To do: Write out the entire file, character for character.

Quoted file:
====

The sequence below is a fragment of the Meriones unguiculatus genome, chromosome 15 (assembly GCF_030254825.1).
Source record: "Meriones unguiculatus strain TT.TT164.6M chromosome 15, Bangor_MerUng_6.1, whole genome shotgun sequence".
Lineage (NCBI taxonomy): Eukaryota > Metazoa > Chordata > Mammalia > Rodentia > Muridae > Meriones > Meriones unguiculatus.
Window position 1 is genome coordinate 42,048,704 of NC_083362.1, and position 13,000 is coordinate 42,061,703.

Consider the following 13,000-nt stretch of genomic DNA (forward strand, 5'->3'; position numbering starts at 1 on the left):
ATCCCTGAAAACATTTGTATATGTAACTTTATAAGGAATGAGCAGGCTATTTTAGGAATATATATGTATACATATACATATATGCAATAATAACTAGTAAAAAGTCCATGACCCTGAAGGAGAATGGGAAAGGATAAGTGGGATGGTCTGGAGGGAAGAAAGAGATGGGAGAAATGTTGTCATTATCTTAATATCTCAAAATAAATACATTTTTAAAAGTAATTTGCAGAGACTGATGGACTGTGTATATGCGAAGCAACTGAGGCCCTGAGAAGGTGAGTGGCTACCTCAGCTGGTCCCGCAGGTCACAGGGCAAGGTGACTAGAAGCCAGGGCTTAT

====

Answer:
The sequence below is a fragment of the Meriones unguiculatus genome, chromosome 15 (assembly GCF_030254825.1).
Source record: "Meriones unguiculatus strain TT.TT164.6M chromosome 15, Bangor_MerUng_6.1, whole genome shotgun sequence".
Lineage (NCBI taxonomy): Eukaryota > Metazoa > Chordata > Mammalia > Rodentia > Muridae > Meriones > Meriones unguiculatus.
Window position 1 is genome coordinate 42,048,704 of NC_083362.1, and position 13,000 is coordinate 42,061,703.

Consider the following 13,000-nt stretch of genomic DNA (forward strand, 5'->3'; position numbering starts at 1 on the left):
ATCCCTGAAAACATTTGTATATGTAACTTTATAAGGAATGAGCAGGCTATTTTAGGAATATATATGTATACATATACATATATGCAATAATAACTAGTAAAAAGTCCATGACCCTGAAGGAGAATGGGAAAGGATAAGTGGGATGGTCTGGAGGGAAGAAAGAGATGGGAGAAATGTTGTCATTATCTTAATATCTCAAAATAAATACATTTTTAAAAGTAATTTGCAGAGACTGATGGACTGTGTATATGCGAAGCAACTGAGGCCCTGAGAAGGTGAGTGGCTACCTCAGCTGGTCCCGCAGGTCACAGGGCAAGGTGACTAGAAGCCAGGGCTTAT